It's been a huge pain in the ass for me to even get 3-4 people together on days when no one works, and it's been at least 2 weeks since our last session. Do you guys have similar issues?
Also ITT: I've been playing CoC, should I try D&D? I grabbed a bunch of 5e shit from a thread awhile ago but never read any of it.
With players of working age you will have trouble scheduling regular sessions. About every other months is what my players manage.
In the US you will certainly have an easier time finding players for DnD than for CoC. The question is what kind of players are going to show up. Beer & pretzel games are easier to set up than narrative character stories, people can wind down for a few hours of combat encounters instead of cranial exertion.
I don't have a huge selection of people to play with so it's more or less going to be the same people playing so it's not like they won't come if it's DnD or vise versa. It seems like there's a lot more work that goes into setting up a DnD game though.
Seems like there are a ton more rules and setting up an adventure takes longer. I've only ever played CoC so it's not like I can compare the two.
DnD is cluttery. There's detail rules for every greedy player and they don't follow any inner logic while also being distributed over countless splatbooks. The game is much harder to get into than BRP and chargen can take sessions while only delivering combat stats.
That said, setting up an adventure is much easier because all you have to do is present somewhat balanced combat encounters for which there is a rating to compare. You can just take a map, put loot and monsters in every room, and tell the players the treasure is down there. You don't have to know fuckall about the story, NPCs, or any secrets they might be having. Just keep rolling dice and dishing out drops.
But I'd rather look into mixing it up with games like Dread, Don't Rest Your Head, or Monsters and Other Childish Things. If you want Fantasy look at Runequest, Torchbearer, and Reign. DnD lives off of marketing, not quality.
You get your rolls modified from all kinds of things. There is no clear structure to it. That makes it really hard to balance custom builds and they tend to be mary sues mechanically. There just isn't room for much creativity.
If you want to see it done differently look at ORE where everything mechanically relevant directly goes into the pool as dice. There's no modifiers collected over two sheets of interdependent values applied before and after the roll.
Or BRP where everything is mechanically expressed as skills on a % scale.
There are games that get the gamist mechanics right. Look at Burning Wheel. It works much like DnD. But it doesn't get lost in fanwankery. It has a mechanism for social combat and you can resolve diplomacy or intrigue much like you would combat in D20. There are rule relevant character traits and mindsets. It motivates players to roleplay instead of making them roll initiative as soon as the DM turns the page. It is also a thick book and nothing I would wish on a newb. But it is a good example of DnDish rules done very well.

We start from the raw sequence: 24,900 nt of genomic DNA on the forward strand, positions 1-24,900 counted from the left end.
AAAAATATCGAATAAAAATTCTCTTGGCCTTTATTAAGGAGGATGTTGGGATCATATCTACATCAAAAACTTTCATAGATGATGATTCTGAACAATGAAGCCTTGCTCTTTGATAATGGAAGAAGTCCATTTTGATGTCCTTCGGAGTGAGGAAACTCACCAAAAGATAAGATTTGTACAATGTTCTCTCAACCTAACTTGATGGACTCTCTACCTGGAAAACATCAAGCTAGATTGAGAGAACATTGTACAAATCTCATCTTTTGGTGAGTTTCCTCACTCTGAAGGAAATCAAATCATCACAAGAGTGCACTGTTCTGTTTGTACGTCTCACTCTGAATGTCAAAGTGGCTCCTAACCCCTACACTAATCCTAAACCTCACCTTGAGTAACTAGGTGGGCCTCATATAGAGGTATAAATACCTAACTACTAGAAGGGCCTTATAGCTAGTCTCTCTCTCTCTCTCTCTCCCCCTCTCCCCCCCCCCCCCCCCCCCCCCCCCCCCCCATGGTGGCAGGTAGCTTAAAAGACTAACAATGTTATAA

Being a part of a regular tabletop group takes dedication. There, I said it. The game is damaged if it has to go on without a player, and it's hardly even worth playing if the group is missing sessions regularly. In a group full of working adults, players need to be able (and willing) to schedule around the game, or say no to a friend who wants to hang out that night, or turn down an unexpected movie invite. For a tabletop group to exist in any real way the players are going to need to give a shit about it.
So often I see players who treat tabletop games like "that thing everybody does when they've got nothing better to do." If everyone in the group handles it like this, sure that's fine--but if that's the case you probably don't really have a group anyway. Like just about any other team-based hobby, people should understand that being a part of the group entails a certain amount of social responsibility. This doesn't mean that a player can't ever miss a session, but they should make a good-faith effort to avoid doing so, and should at least feel kind of bad about it when they can't--just like if they skipped a week with their bowling team or something.
So, my advice? I don't know the specifics of your situation OP, but if you're trying to build a stable roleplaying group I think it's just about always best to convert friends you already have, rather than finding people specifically for roleplaying. It's easy to blow off a stranger. It's harder to stand up your buddy when you know he put a lot of work into something. And, as an added bonus, you get a group full of people you already know you're compatible with.
If you can't do that? Hell, just head to your FLGS and run one-shots or something. No strings attached, you pick up whoever's there, get your roleplaying fix, and go home. Nobody's going to miss shit, because there's never a scheduled game to miss. And if you do it regularly, you might just find that you build a group by accident.
Due to people in my group working 2 on, 2 off or 2 on 3 off schedules and how everything falls we generally only game every other Saturday. But the group's also been together for over 16 years and the change in something that happened only in the last 2 years, so we're all still fine with it.